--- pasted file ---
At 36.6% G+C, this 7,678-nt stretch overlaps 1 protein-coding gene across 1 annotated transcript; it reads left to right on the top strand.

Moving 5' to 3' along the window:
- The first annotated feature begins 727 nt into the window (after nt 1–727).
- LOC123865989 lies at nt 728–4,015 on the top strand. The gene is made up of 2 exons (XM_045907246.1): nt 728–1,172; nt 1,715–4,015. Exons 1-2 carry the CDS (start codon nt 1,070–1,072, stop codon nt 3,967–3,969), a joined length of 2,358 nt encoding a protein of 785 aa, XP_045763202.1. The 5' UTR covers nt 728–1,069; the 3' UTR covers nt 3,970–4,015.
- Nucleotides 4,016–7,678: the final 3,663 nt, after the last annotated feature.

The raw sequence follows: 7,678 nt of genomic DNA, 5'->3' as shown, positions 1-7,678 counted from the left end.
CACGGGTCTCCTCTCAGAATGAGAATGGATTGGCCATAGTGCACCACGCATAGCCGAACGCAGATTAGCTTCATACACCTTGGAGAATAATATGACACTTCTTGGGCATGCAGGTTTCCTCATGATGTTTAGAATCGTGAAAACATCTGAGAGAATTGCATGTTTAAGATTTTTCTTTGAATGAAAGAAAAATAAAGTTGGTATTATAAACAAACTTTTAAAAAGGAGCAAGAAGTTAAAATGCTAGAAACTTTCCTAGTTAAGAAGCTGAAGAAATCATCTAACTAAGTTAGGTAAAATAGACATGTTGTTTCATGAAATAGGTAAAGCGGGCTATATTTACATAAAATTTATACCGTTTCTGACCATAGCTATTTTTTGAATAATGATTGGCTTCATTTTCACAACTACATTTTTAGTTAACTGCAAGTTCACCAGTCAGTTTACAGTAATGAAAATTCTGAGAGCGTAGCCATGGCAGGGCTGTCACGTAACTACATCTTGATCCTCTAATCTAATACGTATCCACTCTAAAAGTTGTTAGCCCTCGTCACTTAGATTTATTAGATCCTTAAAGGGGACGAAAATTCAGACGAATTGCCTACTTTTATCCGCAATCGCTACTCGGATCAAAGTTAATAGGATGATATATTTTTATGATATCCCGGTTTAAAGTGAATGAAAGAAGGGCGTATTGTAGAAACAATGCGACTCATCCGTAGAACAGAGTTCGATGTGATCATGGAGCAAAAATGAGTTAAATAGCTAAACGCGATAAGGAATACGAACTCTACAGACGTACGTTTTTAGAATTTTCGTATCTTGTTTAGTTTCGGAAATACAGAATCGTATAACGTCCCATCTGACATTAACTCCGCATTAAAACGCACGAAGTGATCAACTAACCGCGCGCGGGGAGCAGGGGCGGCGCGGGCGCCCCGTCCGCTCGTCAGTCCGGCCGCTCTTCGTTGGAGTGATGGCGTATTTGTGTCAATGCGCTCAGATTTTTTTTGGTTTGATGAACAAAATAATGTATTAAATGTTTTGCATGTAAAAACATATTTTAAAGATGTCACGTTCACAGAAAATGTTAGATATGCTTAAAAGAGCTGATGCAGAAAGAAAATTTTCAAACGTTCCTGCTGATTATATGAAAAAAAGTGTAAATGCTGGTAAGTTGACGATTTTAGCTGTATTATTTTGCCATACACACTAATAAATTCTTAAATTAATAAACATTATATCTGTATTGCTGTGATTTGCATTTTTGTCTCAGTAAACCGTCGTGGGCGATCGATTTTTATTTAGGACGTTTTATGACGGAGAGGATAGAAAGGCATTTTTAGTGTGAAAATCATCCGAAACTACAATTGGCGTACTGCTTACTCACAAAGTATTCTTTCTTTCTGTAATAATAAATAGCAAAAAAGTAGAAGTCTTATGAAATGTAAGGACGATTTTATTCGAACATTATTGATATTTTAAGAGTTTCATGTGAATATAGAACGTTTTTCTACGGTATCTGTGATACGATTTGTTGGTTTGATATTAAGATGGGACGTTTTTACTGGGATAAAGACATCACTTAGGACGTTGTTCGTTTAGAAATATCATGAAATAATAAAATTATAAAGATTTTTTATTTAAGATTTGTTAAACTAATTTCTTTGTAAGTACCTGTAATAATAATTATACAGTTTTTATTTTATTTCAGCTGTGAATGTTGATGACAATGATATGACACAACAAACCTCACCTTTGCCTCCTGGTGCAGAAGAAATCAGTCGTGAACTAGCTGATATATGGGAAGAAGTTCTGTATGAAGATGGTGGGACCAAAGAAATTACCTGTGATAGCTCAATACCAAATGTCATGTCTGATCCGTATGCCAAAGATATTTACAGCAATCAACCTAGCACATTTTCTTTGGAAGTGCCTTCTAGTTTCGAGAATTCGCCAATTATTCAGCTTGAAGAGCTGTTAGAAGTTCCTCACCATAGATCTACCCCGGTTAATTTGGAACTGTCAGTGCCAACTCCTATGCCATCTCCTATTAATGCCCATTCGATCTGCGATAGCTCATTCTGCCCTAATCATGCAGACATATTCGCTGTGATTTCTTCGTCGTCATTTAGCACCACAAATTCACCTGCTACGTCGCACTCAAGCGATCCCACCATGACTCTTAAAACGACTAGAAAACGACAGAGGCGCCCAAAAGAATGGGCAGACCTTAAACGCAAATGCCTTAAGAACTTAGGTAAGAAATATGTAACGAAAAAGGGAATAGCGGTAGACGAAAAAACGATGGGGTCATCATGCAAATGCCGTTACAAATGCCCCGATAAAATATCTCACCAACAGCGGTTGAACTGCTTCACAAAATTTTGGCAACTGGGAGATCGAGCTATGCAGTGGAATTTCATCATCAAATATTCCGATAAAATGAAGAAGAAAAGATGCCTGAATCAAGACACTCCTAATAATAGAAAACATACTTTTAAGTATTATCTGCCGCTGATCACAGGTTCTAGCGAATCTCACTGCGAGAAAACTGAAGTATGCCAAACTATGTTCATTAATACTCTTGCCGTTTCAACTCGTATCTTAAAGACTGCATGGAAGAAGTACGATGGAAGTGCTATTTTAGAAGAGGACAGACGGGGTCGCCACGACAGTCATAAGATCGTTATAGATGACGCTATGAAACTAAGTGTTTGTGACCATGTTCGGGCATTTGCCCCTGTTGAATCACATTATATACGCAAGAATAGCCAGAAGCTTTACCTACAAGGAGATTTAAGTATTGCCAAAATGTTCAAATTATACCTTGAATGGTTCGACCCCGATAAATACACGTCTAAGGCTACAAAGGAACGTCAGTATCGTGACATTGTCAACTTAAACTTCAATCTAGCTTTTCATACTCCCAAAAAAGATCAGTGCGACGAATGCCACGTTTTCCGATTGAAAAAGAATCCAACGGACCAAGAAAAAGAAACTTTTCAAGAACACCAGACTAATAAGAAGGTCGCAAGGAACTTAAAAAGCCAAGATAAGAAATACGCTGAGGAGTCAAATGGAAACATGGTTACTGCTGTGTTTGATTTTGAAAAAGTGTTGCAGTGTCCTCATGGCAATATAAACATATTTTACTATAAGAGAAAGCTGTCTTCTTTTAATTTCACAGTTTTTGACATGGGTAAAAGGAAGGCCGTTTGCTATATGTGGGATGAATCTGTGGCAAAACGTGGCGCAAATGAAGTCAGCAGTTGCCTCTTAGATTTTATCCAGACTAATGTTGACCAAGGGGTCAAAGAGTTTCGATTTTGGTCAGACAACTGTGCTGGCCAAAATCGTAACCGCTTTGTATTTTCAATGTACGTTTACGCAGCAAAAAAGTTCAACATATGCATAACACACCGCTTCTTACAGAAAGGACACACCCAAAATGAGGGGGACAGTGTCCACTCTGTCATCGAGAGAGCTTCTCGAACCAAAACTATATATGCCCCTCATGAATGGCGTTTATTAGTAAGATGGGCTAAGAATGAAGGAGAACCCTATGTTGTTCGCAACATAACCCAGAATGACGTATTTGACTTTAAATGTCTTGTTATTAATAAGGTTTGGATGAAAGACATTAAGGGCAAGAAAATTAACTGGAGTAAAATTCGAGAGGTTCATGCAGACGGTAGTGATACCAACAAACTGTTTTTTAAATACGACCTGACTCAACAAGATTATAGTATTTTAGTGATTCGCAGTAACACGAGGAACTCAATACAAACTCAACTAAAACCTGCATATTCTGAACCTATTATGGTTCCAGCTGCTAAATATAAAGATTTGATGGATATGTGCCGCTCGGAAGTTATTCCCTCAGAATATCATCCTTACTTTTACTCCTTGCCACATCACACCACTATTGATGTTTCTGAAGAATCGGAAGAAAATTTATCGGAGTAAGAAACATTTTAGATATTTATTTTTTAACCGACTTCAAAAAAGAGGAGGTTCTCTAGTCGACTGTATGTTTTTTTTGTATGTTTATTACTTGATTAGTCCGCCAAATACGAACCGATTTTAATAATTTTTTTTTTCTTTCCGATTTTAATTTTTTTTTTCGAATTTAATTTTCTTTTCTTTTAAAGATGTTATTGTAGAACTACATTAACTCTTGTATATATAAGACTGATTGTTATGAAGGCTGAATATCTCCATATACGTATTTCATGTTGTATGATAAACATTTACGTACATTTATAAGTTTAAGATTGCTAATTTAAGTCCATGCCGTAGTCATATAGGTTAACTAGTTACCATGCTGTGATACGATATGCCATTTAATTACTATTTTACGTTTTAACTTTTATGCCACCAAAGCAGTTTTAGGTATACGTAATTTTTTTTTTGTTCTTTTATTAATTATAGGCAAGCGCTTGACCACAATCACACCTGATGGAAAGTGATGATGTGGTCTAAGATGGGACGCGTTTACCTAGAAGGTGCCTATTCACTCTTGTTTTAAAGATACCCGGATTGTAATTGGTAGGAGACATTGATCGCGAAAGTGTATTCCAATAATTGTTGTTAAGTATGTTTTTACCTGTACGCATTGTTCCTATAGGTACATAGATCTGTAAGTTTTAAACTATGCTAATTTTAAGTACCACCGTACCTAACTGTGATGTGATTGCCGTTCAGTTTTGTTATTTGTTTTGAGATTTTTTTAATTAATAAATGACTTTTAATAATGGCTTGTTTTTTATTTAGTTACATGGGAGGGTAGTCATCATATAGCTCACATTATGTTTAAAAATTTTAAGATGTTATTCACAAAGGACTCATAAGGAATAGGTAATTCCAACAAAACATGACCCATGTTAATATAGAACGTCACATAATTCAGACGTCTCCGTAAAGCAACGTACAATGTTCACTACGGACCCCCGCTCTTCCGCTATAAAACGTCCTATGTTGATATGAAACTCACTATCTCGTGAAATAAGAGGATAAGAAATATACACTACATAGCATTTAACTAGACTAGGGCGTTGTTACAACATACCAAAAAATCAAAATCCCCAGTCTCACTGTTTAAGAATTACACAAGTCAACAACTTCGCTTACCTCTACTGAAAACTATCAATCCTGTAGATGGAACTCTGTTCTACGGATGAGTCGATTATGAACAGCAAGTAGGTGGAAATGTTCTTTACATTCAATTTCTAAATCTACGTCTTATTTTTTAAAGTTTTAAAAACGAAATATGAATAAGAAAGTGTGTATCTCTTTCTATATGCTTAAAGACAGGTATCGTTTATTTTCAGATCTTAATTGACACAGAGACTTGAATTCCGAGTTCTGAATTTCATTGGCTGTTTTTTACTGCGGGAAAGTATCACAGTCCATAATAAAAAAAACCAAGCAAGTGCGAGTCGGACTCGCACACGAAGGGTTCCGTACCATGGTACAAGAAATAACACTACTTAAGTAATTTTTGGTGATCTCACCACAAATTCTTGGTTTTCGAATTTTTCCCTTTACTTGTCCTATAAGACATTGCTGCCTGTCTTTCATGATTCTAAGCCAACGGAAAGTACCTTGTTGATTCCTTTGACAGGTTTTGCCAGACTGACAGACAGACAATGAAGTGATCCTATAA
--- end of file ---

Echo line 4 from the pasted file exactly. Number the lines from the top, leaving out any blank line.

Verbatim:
- LOC123865989 lies at nt 728–4,015 on the top strand. The gene is made up of 2 exons (XM_045907246.1): nt 728–1,172; nt 1,715–4,015. Exons 1-2 carry the CDS (start codon nt 1,070–1,072, stop codon nt 3,967–3,969), a joined length of 2,358 nt encoding a protein of 785 aa, XP_045763202.1. The 5' UTR covers nt 728–1,069; the 3' UTR covers nt 3,970–4,015.